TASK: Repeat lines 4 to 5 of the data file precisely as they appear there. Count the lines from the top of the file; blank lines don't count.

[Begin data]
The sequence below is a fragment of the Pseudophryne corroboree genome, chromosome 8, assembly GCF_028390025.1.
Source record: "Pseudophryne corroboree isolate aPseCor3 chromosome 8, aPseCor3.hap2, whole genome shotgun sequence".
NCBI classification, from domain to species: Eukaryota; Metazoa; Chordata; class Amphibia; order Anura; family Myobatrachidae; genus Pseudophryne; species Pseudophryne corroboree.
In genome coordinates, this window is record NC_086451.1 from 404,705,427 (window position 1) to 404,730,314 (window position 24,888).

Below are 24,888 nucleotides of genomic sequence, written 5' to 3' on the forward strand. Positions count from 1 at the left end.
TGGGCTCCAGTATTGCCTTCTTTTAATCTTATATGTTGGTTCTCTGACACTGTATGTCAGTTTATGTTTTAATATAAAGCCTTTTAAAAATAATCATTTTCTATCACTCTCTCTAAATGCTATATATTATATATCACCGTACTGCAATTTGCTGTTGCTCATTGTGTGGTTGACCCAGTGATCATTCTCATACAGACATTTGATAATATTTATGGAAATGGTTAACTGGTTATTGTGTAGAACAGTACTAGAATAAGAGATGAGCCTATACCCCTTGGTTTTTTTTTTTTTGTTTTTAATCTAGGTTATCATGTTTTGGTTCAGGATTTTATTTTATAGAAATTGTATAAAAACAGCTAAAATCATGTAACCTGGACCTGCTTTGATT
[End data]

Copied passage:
In genome coordinates, this window is record NC_086451.1 from 404,705,427 (window position 1) to 404,730,314 (window position 24,888).

Below are 24,888 nucleotides of genomic sequence, written 5' to 3' on the forward strand. Positions count from 1 at the left end.